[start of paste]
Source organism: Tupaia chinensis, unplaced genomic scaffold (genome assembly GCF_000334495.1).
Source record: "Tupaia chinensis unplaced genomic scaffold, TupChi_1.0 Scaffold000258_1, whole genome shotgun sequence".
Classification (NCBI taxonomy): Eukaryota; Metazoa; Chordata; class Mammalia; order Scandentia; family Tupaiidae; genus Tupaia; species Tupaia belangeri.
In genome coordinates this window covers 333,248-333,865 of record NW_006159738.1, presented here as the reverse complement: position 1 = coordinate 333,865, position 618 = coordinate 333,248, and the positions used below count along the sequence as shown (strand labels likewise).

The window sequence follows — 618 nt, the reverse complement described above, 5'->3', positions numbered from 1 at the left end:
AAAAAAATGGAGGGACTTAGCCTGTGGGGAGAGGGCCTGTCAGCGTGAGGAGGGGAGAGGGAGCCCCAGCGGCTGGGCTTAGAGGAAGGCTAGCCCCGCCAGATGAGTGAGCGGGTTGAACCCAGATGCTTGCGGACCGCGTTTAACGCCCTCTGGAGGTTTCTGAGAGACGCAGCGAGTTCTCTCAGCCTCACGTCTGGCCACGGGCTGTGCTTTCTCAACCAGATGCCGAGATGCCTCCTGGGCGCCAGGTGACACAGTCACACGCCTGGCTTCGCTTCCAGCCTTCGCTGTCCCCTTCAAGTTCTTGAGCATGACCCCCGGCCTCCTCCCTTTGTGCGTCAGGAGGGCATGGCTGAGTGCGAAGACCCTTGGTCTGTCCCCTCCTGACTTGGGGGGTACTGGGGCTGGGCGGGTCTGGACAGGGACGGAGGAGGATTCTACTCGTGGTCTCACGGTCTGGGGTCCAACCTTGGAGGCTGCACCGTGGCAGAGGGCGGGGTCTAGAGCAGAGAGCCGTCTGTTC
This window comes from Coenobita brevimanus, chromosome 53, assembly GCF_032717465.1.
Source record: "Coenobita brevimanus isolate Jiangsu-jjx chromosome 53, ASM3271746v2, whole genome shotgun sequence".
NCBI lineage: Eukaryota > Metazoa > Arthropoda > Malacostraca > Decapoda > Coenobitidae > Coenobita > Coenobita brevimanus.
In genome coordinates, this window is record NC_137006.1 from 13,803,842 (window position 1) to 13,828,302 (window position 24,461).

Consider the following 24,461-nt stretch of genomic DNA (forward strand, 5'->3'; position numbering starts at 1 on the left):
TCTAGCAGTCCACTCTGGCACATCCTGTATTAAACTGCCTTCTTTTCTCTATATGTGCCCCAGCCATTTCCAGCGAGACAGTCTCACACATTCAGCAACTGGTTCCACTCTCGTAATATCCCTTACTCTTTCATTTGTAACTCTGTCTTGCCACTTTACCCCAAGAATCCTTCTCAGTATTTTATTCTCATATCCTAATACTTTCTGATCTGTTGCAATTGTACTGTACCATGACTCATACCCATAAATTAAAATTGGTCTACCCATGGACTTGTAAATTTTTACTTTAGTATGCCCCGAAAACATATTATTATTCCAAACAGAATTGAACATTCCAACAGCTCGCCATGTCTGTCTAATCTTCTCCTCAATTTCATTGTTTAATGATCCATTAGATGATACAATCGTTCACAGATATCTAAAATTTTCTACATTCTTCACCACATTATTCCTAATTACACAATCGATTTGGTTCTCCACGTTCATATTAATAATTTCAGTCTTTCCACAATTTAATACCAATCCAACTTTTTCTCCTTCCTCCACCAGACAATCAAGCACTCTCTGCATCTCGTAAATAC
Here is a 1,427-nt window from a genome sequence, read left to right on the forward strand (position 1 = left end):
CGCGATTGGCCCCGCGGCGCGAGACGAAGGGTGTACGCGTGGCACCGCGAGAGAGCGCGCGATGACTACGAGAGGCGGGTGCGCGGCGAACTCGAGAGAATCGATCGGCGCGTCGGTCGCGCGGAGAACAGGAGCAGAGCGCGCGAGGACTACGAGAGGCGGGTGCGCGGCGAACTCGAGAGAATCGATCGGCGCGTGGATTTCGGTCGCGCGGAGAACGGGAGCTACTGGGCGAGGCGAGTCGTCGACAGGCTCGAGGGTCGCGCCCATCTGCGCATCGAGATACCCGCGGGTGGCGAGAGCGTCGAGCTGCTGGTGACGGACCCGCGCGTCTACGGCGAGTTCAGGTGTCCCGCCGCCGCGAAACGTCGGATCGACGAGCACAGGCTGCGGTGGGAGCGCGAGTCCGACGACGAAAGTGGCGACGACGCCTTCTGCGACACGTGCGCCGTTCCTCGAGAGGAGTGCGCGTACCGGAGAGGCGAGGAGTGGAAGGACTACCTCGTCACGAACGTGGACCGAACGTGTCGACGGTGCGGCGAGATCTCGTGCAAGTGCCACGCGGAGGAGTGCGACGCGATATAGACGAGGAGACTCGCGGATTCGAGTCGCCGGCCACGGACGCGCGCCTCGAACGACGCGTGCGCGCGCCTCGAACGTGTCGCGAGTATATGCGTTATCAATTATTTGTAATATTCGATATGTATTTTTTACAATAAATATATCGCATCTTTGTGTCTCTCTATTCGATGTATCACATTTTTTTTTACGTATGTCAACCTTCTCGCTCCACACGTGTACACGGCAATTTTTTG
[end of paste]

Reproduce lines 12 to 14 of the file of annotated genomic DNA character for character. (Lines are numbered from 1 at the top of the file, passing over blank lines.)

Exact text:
TCTAGCAGTCCACTCTGGCACATCCTGTATTAAACTGCCTTCTTTTCTCTATATGTGCCCCAGCCATTTCCAGCGAGACAGTCTCACACATTCAGCAACTGGTTCCACTCTCGTAATATCCCTTACTCTTTCATTTGTAACTCTGTCTTGCCACTTTACCCCAAGAATCCTTCTCAGTATTTTATTCTCATATCCTAATACTTTCTGATCTGTTGCAATTGTACTGTACCATGACTCATACCCATAAATTAAAATTGGTCTACCCATGGACTTGTAAATTTTTACTTTAGTATGCCCCGAAAACATATTATTATTCCAAACAGAATTGAACATTCCAACAGCTCGCCATGTCTGTCTAATCTTCTCCTCAATTTCATTGTTTAATGATCCATTAGATGATACAATCGTTCACAGATATCTAAAATTTTCTACATTCTTCACCACATTATTCCTAATTACACAATCGATTTGGTTCTCCACGTTCATATTAATAATTTCAGTCTTTCCACAATTTAATACCAATCCAACTTTTTCTCCTTCCTCCACCAGACAATCAAGCACTCTCTGCATCTCGTAAATAC
Here is a 1,427-nt window from a genome sequence, read left to right on the forward strand (position 1 = left end):
CGCGATTGGCCCCGCGGCGCGAGACGAAGGGTGTACGCGTGGCACCGCGAGAGAGCGCGCGATGACTACGAGAGGCGGGTGCGCGGCGAACTCGAGAGAATCGATCGGCGCGTCGGTCGCGCGGAGAACAGGAGCAGAGCGCGCGAGGACTACGAGAGGCGGGTGCGCGGCGAACTCGAGAGAATCGATCGGCGCGTGGATTTCGGTCGCGCGGAGAACGGGAGCTACTGGGCGAGGCGAGTCGTCGACAGGCTCGAGGGTCGCGCCCATCTGCGCATCGAGATACCCGCGGGTGGCGAGAGCGTCGAGCTGCTGGTGACGGACCCGCGCGTCTACGGCGAGTTCAGGTGTCCCGCCGCCGCGAAACGTCGGATCGACGAGCACAGGCTGCGGTGGGAGCGCGAGTCCGACGACGAAAGTGGCGACGACGCCTTCTGCGACACGTGCGCCGTTCCTCGAGAGGAGTGCGCGTACCGGAGAGGCGAGGAGTGGAAGGACTACCTCGTCACGAACGTGGACCGAACGTGTCGACGGTGCGGCGAGATCTCGTGCAAGTGCCACGCGGAGGAGTGCGACGCGATATAGACGAGGAGACTCGCGGATTCGAGTCGCCGGCCACGGACGCGCGCCTCGAACGACGCGTGCGCGCGCCTCGAACGTGTCGCGAGTATATGCGTTATCAATTATTTGTAATATTCGATATGTATTTTTTACAATAAATATATCGCATCTTTGTGTCTCTCTATTCGATGTATCACATTTTTTTTTACGTATGTCAACCTTCTCGCTCCACACGTGTACACGGCAATTTTTTG